The Ministry of Public Health has yet to consider when it will reclassify Covid-19 as a communicable disease that requires close surveillance despite the recent easing of more restrictions.
Covid-19 was declared a dangerous communicable disease in late February 2020 by the national committee on communicable diseases to allow health authorities to respond more quickly to contain any outbreaks in the event of a spike in local transmissions.
Deputy Prime Minister and Public Health Minister Anutin Charnvirakul recommended waiting several weeks before making a decision on when to revise the status of the virus.
When that happens, the government would no longer be obliged to cover related treatment costs. As the severity of the disease and cases have declined, redefining it as a disease under surveillance would mean it could be covered by patients’ conventional insurance schemes, he said.
“As the situation changes, the government doesn’t want to take on more of a financial burden. Covid-19 patients should resort to their own health insurance packages as is the case for other diseases,” Mr Anutin said.
Starting from Wednesday, pubs, bars, karaoke bars, massage parlours and other nightspots in 31 provinces classified as green zones and blue “tourism-oriented” zones were allowed to resume operation but are still required to close at midnight.
Mr Anutin said the number of Covid-19 infections is expected to increase after the new round of easing, but added that if patients do not suffer severe symptoms, it will not affect other sectors.
By designating Covid-19 as a dangerous communicable disease, health officials can take more precautionary measures such as prohibiting public gatherings and ordering patients or suspected sufferers or carriers into quarantine.ad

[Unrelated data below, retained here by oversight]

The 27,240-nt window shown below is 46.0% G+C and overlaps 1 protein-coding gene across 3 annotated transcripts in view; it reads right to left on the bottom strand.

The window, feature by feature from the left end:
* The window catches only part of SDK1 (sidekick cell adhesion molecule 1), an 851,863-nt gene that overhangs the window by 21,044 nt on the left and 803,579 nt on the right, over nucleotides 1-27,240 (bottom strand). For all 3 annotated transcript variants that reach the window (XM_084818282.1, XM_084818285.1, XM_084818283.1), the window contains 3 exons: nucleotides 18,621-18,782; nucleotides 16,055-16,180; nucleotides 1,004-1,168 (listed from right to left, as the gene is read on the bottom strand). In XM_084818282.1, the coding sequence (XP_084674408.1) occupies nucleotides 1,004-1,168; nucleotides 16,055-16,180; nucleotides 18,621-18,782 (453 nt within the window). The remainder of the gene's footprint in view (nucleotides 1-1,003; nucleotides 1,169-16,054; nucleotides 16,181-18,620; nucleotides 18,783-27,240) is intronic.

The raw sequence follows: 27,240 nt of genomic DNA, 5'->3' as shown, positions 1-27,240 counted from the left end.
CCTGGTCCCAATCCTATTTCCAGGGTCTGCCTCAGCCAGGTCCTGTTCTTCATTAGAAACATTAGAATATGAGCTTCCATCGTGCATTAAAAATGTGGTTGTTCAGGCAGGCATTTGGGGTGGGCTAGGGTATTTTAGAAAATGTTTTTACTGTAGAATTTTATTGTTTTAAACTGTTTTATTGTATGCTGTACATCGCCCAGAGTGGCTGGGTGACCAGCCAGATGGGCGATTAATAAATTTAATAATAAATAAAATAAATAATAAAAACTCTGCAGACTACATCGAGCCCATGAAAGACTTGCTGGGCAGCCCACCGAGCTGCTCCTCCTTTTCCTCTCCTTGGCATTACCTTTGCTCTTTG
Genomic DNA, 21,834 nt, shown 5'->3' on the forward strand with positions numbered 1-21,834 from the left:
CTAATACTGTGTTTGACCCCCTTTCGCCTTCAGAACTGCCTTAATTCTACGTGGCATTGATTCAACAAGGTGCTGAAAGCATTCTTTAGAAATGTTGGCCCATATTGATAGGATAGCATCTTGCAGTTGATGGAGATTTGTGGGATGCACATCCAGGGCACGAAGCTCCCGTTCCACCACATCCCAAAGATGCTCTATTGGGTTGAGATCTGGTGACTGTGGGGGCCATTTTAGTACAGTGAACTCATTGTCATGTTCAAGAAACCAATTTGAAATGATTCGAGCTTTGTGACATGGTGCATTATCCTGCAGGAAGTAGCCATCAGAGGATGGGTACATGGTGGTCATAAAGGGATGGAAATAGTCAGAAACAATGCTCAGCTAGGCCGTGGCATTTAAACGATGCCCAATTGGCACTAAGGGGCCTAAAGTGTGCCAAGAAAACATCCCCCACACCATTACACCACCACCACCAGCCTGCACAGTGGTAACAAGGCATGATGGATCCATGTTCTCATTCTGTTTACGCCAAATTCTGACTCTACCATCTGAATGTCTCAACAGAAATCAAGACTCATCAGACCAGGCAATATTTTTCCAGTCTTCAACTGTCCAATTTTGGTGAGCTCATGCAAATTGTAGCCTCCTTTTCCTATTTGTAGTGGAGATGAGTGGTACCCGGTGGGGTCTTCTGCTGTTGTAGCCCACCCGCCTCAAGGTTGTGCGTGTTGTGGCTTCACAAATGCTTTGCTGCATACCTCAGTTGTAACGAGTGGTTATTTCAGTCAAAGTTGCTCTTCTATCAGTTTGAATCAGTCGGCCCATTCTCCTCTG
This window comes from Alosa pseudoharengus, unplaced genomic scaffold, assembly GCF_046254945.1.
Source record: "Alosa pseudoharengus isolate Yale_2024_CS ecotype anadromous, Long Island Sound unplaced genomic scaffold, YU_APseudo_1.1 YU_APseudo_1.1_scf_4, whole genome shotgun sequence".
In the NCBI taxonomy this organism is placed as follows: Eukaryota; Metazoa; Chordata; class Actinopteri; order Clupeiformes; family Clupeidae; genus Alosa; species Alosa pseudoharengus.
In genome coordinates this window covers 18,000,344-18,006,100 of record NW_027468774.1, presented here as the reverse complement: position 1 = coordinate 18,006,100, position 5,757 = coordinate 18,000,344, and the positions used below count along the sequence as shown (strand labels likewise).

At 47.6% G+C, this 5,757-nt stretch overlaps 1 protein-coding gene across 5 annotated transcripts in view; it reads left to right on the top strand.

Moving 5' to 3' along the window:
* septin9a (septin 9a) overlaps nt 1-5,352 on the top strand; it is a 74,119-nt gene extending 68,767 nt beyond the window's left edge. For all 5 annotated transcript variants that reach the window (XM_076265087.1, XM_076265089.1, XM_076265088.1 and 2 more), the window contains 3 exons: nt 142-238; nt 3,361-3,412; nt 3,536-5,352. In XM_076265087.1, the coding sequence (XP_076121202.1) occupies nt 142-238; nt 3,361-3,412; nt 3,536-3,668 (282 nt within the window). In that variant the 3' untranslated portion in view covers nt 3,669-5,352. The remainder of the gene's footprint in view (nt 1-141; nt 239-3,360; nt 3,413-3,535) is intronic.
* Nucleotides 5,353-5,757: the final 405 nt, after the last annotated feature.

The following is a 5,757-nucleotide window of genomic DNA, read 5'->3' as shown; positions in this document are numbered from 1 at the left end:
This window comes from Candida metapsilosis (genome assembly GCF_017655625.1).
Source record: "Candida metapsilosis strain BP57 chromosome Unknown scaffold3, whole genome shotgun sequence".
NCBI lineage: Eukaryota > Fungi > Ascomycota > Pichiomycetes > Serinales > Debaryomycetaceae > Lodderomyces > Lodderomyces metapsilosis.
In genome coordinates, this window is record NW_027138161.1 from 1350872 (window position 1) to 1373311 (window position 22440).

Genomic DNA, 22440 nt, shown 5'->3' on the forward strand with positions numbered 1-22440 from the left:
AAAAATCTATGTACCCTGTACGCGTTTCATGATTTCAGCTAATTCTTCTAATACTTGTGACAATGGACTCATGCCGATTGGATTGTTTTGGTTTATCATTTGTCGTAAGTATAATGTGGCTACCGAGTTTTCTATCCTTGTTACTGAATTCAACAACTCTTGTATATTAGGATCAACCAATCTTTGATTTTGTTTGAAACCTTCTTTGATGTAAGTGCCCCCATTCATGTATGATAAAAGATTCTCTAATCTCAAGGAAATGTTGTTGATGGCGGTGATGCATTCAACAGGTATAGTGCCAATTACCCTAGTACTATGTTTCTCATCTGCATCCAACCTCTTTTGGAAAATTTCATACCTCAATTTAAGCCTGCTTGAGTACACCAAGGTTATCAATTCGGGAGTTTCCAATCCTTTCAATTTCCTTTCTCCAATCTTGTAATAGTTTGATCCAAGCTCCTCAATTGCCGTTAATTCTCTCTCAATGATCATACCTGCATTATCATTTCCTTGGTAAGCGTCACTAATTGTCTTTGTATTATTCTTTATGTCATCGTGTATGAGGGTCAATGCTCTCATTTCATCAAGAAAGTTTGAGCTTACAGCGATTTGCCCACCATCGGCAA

Those who fail to comply may be subject to a fine or other legal action. There are 13 dangerous communicable diseases labelled as such in the kingdom.
For those classified as requiring close surveillance, weekly reports must be sent to the provincial public health office and all hospitals and labs must report their findings.
Quarantine is not required for close contacts unless the Department of Disease Control (DDC) director-general declares an outbreak.
Mr Anutin said the designated committee will propose revising the status to a communicable disease under surveillance.
“This will be proposed to the Centre for Covid-19 Situation Administration (CCSA) because the decree on emergency situations remains in force. There are several steps before we get to declare the virus an endemic disease,” he said.
The ministry held a meeting on Wednesday on transitioning Covid-19 from a pandemic to an endemic disease.
“We allowed [nightlife outlets] to reopen because we’re moving into the mode of a communicable disease,” Mr Anutin said.
If the situation improves and returns to “almost normal”, the state of emergency can be cancelled and the virus reclassified, he added.
Mr Anutin also said services for general in-patients are expected to return to normal given the latest eased measures.
Those considered at low risk of contracting the virus can be accepted as in-patients without having to undergo Covid-19 tests and their relatives do not have to undergo rapid screening.
However, Covid-19 testing is required in some cases for safety reasons.
Dr Opas Karnkawinpong, director-general of the DDC, said there are currently 30 diseases that require close surveillance including dengue haemorrhagic fever, which sees seasonal outbreaks, malaria and severe acute respiratory syndrome, or Sars.
Meanwhile, Thailand on Wednesday registered 4,563 new cases and 28 more Covid-19 fatalities, according to the CCSA.
This was up from the 3,955 new cases and 21 fatalities reported the previous day.
As of Wednesday, the daily reports on positive cases by the CCSA will only cover the number of symptomatic patients in hospital. The change was made as the overall situation in Thailand has started to ease.